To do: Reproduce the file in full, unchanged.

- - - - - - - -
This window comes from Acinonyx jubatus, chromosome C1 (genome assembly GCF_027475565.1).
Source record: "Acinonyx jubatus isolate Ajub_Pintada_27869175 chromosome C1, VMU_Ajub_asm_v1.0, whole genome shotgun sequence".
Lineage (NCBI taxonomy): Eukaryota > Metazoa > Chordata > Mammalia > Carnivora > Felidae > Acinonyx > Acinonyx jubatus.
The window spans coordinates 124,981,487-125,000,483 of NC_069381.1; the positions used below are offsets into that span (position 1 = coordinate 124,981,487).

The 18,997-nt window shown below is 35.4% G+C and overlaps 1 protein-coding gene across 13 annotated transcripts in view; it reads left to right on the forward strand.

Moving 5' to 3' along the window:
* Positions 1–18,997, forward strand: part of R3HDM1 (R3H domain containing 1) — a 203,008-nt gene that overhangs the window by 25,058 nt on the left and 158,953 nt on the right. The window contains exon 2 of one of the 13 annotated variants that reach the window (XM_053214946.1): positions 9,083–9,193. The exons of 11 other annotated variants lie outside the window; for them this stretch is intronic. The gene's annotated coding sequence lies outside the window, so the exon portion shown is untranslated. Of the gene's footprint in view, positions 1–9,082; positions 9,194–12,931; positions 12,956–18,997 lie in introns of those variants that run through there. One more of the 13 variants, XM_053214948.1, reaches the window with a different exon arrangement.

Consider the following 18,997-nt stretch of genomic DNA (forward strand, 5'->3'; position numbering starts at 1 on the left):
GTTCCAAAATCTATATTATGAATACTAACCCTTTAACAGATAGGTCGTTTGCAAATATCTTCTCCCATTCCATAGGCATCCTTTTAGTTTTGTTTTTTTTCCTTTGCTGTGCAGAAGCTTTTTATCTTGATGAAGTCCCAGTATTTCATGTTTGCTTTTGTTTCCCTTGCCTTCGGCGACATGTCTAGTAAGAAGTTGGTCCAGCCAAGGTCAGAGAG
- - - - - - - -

This window comes from Acinonyx jubatus, chromosome C1 (genome assembly GCF_027475565.1).
Source record: "Acinonyx jubatus isolate Ajub_Pintada_27869175 chromosome C1, VMU_Ajub_asm_v1.0, whole genome shotgun sequence".
Lineage (NCBI taxonomy): Eukaryota > Metazoa > Chordata > Mammalia > Carnivora > Felidae > Acinonyx > Acinonyx jubatus.
The window spans coordinates 124,981,487-125,000,483 of NC_069381.1; the positions used below are offsets into that span (position 1 = coordinate 124,981,487).

The 18,997-nt window shown below is 35.4% G+C and overlaps 1 protein-coding gene across 13 annotated transcripts in view; it reads left to right on the forward strand.

Moving 5' to 3' along the window:
* Positions 1–18,997, forward strand: part of R3HDM1 (R3H domain containing 1) — a 203,008-nt gene that overhangs the window by 25,058 nt on the left and 158,953 nt on the right. The window contains exon 2 of one of the 13 annotated variants that reach the window (XM_053214946.1): positions 9,083–9,193. The exons of 11 other annotated variants lie outside the window; for them this stretch is intronic. The gene's annotated coding sequence lies outside the window, so the exon portion shown is untranslated. Of the gene's footprint in view, positions 1–9,082; positions 9,194–12,931; positions 12,956–18,997 lie in introns of those variants that run through there. One more of the 13 variants, XM_053214948.1, reaches the window with a different exon arrangement.

Consider the following 18,997-nt stretch of genomic DNA (forward strand, 5'->3'; position numbering starts at 1 on the left):
GTTCCAAAATCTATATTATGAATACTAACCCTTTAACAGATAGGTCGTTTGCAAATATCTTCTCCCATTCCATAGGCATCCTTTTAGTTTTGTTTTTTTTCCTTTGCTGTGCAGAAGCTTTTTATCTTGATGAAGTCCCAGTATTTCATGTTTGCTTTTGTTTCCCTTGCCTTCGGCGACATGTCTAGTAAGAAGTTGGTCCAGCCAAGGTCAGAGAG